How safe is your natural toothpaste? (Photo: Alamy)
According to research from the organic industry watchdog the Cornucopia Institute, the quality of natural toothpastes varies dramatically between brands, and some even contain ingredients that can be harmful for your health. The company analyzed various natural toothpaste brands and found endocrine disruptors, inflammatory agents, and carcinogens among them.
Here’s a specific list of problematic ingredients, per the Cornucopia Institute:
diazolidinyl urea (a preservative and known carcinogen and skin irritant)
triclosan (an antibacterial that can act as an endocrine disruptor)
carrageenan (a thickening agent and possible carcinogen)
parabens (estrogen-mimicking endocrine disruptors)
sodium laurel sulfate (a detergent that’s a skin, eye, and respiratory tract irritant)
artificial colors, flavors, and sweeteners (some are made from petrochemicals contaminated with carcinogens)
So how is this possible? Like cosmetics, toothpastes are a largely unregulated industry. While they fall under the purview of the Food and Drug Administration (FDA), they’re considered “FDA-regulated,” not “FDA-approved.” That means they don’t have to have FDA approval before going on the market, but there are certain laws and regulations that apply to them (which means the FDA could pull a product from shelves if it doesn’t meet the proper regulations).
Is this something we should be worried about? “What goes into your body can impact how your cells work,” Marisa Weiss, MD, director of breast health outreach at Lankenau Medical Center and president of Breastcancer.org, tells Yahoo Beauty, “so we have to ask questions about the safety of our personal care products.”
Anton Bilchik, MD, chief of medicine and chief of gastrointestinal research at the John Wayne Cancer Institute at Providence Saint John’s Health Center in Los Angeles, agrees. “I think that we do need to be concerned about carcinogens in general and the FDA should regulate toothpaste perhaps the same way that they regulate new drugs,” he tells Yahoo Beauty. However, he points out, that’s difficult to do. “There are so many carcinogens that we don’t know anything about,” he says. “But toothpaste has been around for a long time and there [are] no known reported cases of cancer related to people using toothpaste.”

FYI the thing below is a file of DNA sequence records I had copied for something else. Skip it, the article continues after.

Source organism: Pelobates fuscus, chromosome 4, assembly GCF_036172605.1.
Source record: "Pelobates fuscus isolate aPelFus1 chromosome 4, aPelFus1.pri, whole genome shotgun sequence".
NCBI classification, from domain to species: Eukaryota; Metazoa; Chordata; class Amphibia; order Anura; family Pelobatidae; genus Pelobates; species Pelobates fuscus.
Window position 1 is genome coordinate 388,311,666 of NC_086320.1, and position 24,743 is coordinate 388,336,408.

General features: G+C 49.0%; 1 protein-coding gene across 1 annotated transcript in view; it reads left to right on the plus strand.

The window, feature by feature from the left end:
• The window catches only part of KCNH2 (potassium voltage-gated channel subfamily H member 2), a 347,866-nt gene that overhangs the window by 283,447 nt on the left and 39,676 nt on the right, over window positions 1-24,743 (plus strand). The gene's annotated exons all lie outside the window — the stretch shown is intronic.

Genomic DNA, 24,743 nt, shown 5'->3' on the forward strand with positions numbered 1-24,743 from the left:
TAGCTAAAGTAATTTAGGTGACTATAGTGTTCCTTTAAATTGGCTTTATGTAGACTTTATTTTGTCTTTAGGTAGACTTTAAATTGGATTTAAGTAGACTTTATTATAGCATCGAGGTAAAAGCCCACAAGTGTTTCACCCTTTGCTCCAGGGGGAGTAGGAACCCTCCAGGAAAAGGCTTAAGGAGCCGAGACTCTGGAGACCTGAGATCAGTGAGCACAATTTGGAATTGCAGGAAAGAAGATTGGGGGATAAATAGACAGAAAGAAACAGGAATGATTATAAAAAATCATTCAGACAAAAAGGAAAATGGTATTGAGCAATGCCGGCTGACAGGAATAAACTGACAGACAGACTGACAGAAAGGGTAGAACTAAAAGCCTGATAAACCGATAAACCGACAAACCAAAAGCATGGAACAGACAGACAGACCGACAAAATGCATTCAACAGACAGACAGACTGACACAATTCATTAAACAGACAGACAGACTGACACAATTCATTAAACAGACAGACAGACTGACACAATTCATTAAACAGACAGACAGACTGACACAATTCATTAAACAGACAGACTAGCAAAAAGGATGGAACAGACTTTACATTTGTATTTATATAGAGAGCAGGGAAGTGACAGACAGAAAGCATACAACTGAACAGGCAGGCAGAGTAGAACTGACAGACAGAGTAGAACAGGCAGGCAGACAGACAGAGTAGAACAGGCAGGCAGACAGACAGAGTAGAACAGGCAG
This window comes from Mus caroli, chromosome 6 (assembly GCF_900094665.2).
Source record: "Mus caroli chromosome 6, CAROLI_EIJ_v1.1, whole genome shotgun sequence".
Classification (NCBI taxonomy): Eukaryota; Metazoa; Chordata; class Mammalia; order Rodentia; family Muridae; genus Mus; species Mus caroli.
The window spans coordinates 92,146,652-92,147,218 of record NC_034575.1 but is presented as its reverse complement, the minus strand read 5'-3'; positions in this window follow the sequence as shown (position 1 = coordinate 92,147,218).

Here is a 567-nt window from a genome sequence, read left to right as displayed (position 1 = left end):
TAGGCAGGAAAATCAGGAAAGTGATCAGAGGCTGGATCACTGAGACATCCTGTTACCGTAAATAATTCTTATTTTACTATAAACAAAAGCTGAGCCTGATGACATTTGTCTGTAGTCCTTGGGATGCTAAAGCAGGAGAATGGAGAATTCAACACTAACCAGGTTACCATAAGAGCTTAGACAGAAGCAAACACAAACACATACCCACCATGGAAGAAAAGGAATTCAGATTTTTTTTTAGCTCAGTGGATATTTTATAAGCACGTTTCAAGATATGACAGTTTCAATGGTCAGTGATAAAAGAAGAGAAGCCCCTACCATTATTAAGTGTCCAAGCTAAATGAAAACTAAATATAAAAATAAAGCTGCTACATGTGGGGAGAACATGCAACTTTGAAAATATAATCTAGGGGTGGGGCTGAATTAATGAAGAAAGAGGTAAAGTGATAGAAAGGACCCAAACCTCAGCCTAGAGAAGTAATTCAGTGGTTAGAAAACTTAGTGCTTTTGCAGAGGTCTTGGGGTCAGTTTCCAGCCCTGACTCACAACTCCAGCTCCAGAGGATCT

Mark S. Wolff, DDS, chair of the Department of Cariology and Comprehensive Care at the New York University College of Dentistry, tells Yahoo Beauty that these ingredients show up in “regular” toothpastes as well and are all on the FDA’s “generally recognized as safe” list.
Wolff says none of the ingredients are “particularly worrisome,” noting that “they are used all over the food and drug industry to keep our foods looking good and safe from spoilage by bacteria.”
Bilchik agrees, noting that the ingredients seem “fairly OK in the sense that each one of those that has been implicated in cancer has been found to do so in animals using much higher concentrations.” But, he says, “there really have not been any studies reporting patients developing cancer from toothpaste.”
However, Weiss urges some caution, especially when it comes to triclosan and parabens. “They can influence cell behavior,” she says. “We want our cells to grow in a normal way and, if you bring into your body too much of something that can mess it up, we want to know about and avoid it.”
While Weiss doesn’t recommend chucking the toothpaste you have at home if it contains these ingredients, she says it’s probably not a bad idea to be wary of buying toothpaste with these ingredients in the future. “All of us should operate on a basic principle of public health, which is that it’s better to be safe than sorry,” she says.